The DNS Operations Analysis and Research Centre holds peripatetic workshops a few times a year, usually just before an ICANN or RIR meeting. They are always super interesting and relevant to my work, but usually a very long way away, so I make do with looking at the slides and other meeting materials from afar.
CENTR is the association of European country-code TLD registries. Way above my level :-)
RIPE is the regional Internet registry for Europe and the Middle East. Earlier this year, the University of Cambridge became a local Internet registry (i.e. an organization responsible for sub-allocating IP address space) and new members get a couple of free tickets to a RIPE meeting. RIPE meetings also usually have a lot of interesting presentations, and there's a DNS track which is super relevant to me.
I haven't been to any of these meetings before, so it's a bit of an adventure, though I know quite a lot of the people who will be here from other meetings! This week I've been doing some bits and bobs that I hope to talk about with other DNS people while I am here.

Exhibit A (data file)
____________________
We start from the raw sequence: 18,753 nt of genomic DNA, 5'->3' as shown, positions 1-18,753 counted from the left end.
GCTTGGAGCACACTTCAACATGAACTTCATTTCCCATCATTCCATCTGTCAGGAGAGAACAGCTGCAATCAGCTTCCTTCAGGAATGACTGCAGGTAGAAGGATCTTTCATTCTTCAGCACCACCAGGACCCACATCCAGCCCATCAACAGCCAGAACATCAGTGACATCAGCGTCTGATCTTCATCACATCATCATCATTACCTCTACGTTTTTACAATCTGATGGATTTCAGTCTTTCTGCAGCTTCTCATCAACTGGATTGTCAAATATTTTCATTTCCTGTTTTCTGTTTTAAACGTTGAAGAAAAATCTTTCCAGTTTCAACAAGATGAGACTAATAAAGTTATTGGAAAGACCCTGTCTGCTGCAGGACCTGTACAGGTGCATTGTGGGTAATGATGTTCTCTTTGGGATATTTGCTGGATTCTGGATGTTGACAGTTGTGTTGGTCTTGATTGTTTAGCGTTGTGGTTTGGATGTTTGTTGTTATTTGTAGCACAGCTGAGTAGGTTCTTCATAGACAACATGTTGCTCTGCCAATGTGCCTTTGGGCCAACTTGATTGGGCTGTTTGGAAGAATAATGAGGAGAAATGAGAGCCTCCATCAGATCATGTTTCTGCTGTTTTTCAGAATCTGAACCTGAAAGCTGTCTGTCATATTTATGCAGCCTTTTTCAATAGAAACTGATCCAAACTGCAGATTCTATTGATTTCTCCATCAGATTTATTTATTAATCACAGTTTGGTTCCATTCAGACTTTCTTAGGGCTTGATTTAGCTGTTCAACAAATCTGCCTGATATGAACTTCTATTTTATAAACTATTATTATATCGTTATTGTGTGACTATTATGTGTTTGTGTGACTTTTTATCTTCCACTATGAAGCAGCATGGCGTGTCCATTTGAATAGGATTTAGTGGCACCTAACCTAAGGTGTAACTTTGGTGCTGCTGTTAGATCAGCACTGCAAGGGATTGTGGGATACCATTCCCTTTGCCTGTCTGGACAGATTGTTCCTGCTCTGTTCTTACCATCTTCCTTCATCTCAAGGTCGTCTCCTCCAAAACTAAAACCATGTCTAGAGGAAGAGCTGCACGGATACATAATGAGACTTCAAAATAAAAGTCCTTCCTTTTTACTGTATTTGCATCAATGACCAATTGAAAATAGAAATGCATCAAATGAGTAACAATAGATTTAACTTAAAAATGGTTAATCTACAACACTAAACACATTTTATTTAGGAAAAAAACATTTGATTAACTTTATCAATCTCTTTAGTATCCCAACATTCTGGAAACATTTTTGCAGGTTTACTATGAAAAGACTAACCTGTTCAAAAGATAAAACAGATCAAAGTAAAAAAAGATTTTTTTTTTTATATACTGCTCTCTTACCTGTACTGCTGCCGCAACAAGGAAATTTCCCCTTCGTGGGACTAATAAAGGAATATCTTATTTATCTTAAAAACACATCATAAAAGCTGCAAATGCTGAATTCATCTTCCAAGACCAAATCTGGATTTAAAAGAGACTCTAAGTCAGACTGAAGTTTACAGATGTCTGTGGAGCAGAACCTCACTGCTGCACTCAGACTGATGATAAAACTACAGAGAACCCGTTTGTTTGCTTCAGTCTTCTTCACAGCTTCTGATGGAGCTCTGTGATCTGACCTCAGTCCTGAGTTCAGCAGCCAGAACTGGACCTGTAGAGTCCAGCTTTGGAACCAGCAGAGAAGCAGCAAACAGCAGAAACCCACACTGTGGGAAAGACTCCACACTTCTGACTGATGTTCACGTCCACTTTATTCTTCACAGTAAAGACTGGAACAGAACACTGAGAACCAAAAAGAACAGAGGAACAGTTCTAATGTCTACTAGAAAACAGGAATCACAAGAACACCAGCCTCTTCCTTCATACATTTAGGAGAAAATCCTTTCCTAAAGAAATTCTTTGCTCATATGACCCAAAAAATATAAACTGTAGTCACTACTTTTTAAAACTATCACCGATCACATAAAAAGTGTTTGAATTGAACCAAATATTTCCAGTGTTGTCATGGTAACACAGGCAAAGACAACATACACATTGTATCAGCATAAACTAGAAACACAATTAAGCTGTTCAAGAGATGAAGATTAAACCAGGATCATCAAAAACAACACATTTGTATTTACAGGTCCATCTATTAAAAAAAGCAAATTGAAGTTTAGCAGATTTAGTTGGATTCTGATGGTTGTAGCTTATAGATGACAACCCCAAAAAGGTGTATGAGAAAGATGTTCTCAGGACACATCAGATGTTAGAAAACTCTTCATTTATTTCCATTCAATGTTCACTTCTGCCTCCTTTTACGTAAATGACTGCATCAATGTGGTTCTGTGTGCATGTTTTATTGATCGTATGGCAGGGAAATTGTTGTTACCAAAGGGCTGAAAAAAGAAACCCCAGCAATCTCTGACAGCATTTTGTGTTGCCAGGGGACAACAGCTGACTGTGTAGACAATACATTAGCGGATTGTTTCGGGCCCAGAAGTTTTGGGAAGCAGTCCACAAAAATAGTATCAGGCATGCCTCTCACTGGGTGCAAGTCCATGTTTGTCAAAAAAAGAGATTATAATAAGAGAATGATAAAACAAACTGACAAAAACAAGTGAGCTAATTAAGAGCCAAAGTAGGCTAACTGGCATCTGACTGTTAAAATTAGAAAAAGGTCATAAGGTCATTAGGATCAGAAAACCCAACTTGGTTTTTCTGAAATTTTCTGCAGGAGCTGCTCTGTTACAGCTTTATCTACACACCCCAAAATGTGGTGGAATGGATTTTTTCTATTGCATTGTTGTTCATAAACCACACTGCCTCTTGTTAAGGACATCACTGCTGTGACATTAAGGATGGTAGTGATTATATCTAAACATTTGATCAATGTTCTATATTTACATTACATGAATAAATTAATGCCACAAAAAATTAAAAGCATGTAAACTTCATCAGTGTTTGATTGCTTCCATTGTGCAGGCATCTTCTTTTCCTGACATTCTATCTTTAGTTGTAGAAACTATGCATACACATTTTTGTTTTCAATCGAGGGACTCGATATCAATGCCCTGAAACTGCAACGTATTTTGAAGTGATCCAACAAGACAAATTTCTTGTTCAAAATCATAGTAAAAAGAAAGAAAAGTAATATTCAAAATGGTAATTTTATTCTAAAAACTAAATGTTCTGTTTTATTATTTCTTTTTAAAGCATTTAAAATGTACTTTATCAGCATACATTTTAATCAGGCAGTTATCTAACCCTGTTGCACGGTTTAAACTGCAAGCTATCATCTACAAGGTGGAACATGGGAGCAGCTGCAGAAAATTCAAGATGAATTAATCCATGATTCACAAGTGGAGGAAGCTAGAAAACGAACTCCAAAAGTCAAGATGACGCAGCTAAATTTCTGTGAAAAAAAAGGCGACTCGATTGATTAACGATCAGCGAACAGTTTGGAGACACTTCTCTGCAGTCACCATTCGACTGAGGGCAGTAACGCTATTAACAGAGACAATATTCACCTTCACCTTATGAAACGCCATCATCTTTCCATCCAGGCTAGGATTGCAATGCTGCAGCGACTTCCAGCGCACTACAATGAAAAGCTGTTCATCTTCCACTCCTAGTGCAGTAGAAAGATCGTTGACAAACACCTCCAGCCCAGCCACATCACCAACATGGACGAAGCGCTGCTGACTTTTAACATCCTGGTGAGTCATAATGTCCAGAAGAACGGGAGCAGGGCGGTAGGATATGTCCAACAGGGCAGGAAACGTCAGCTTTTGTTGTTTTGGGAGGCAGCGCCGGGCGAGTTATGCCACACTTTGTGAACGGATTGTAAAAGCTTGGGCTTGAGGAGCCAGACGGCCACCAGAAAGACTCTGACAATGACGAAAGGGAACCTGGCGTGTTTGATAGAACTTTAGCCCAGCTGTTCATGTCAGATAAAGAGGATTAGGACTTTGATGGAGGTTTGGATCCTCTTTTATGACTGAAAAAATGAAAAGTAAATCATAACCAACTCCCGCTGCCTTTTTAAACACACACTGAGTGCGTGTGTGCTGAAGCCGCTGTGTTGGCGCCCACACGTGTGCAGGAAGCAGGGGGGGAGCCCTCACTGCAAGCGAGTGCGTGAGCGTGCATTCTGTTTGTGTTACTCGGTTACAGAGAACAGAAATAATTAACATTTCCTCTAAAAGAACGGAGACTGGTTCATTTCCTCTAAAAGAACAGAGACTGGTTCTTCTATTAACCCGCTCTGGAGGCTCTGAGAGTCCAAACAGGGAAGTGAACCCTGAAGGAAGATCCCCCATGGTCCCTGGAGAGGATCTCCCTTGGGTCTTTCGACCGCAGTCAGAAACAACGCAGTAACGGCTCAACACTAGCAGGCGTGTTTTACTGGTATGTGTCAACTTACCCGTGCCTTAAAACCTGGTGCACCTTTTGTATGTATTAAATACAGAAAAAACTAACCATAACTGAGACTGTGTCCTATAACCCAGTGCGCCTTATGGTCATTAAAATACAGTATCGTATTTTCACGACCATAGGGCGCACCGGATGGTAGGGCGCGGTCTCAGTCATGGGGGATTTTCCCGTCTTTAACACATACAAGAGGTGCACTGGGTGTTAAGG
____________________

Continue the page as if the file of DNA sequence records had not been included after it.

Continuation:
Last month I deployed DNS-over-TLS and DNS-over-HTTPS on the University's central DNS recolvers. This turned out to be a bit more interesting than expected, mainly because a number of Android users started automatically using it straight away. Ólafur Guðmundsson from Cloudflare is talking about DoH and DoT tomorrow, and I'm planning to do a lightning talk on Sunday about my experience. So on Wednesday I gathered some up-to-to-date stats, including the undergraduates who were not yet around last month.
(My DoT stats are a bit feeble at the moment because I need full query logs to get a proper idea of what is going on, but they are usually turned off.)
Yesterday evening was the belated DNSSEC root key rollover. There are some interesting graphs produced by [SIDN labs[(https://www.sidnlabs.nl/) and NLnet Labs on the NLnet Labs home page. These stats are gathered using RIPE Atlas which is a distributed Internet measurement platform.
I found the rollover very distracting, although it was mostly quite boring, which is exactly what it should be!
The IETF dnsop working group is collectively unhappy with the recently expired ANAME draft - including at least some of the draft authors. Since this is something dear to my heart (because web site aliases are one of the more troublesome parts of my job, and I want better features in the DNS to help make the trouble go away) I spent most of this week turning my simplified ANAME proposal into a proper draft.
I'm hoping to discuss it with a few people (including some of the existing draft authors) with the aim of submitting the revised draft before the deadline on Monday 22nd for next month's IETF meeting.